Among those is the race for Clayton County district attorney where incumbent Tracy Lawson, who has served in the position since 2008 and is credited with reducing a large backlog of pending cases, has drawn the challenge of Leslie Miller Terry, who has spent 25 years serving in various legal positions, including assistant district attorney and solicitor general as well as a brief stint as a criminal defense attorney.
Lawson believes voters should return her to office as she has accomplished all of her 2008 campaign promises.
“The large case backlog in the district attorney’s office has been eliminated and the average case length shortened, which has saved Clayton taxpayers, in inmate costs alone, more than $2 million,” she said.
This has been done, she added through special programs she developed, including first time non-violent offenders being given a second chance through her pre-trail program.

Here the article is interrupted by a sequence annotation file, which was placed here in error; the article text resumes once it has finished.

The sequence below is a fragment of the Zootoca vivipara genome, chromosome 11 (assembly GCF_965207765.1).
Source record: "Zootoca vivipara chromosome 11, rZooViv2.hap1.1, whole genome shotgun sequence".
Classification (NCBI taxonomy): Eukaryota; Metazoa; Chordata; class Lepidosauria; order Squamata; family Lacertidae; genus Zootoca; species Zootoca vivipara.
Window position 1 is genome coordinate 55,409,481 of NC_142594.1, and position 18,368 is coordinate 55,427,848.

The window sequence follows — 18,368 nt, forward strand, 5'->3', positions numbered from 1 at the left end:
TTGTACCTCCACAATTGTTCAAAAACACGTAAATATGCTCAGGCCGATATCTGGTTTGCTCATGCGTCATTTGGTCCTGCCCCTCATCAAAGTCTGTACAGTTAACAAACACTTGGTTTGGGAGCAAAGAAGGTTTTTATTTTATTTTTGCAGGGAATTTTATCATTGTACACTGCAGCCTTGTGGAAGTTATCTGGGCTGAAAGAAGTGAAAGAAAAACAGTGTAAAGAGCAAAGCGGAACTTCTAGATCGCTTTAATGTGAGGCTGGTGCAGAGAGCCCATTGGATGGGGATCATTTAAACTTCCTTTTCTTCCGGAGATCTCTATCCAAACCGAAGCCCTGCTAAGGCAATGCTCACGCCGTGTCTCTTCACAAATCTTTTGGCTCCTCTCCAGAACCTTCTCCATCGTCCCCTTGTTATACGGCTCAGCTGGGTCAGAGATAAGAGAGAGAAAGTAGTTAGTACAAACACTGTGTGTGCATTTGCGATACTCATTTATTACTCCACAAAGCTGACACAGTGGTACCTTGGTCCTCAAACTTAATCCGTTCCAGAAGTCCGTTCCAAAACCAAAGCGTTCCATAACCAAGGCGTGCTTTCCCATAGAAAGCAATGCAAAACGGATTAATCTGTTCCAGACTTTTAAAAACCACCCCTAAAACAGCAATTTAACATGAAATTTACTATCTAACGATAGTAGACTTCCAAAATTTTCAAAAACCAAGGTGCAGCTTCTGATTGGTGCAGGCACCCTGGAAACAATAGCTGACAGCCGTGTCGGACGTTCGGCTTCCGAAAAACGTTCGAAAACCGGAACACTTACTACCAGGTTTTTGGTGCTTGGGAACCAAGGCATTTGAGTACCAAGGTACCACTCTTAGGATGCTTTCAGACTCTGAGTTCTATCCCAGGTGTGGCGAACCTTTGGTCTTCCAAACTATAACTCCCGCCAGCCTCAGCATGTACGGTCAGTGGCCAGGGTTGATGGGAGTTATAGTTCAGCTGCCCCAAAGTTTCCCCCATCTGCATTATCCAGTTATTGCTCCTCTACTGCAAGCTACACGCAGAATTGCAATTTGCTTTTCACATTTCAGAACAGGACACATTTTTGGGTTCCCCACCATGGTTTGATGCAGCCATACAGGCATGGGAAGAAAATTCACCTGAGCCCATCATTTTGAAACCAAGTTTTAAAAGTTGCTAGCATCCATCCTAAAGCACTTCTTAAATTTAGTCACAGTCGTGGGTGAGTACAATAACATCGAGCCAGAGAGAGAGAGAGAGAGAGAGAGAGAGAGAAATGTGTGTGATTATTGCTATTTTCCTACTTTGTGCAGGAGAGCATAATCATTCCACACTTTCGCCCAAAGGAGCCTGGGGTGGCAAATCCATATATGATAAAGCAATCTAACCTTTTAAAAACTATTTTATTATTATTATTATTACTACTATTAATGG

Miller Terry believes the number of positions she has held in the legal system, including her experience as a criminal defense attorney, “has given me the training and ability to view both sides of a case, as a defense and prosecuting attorney, which has allowed me the insight to properly assess and evaluate the worth of a case and the direction the prosecution should take in handling the case,” she said.
Miller Terry added that, because of her experience in working both sides of cases, “I can bring an element of balance to the criminal justice system, which can only be garnered if one has worked both sides, as I have,” she said, adding that her experience has taught her to be a fair but firm prosecutor.
Lawson, who points to her youth crime prevention efforts through the heavy involvement of her office in Clayton schools, as one of her proudest achievements, said her Child Support Unit has also collected more than $25 million for Clayton County children.
“I have personally and aggressively, prosecuted Clayton’s most violent offenders who have injured and murdered our citizens,” she said.
Miller Terry said she would bring a “common sense approach” to the district attorney’s office while Lawson said she would continue to tweak case management efficiency.
See related story page 3A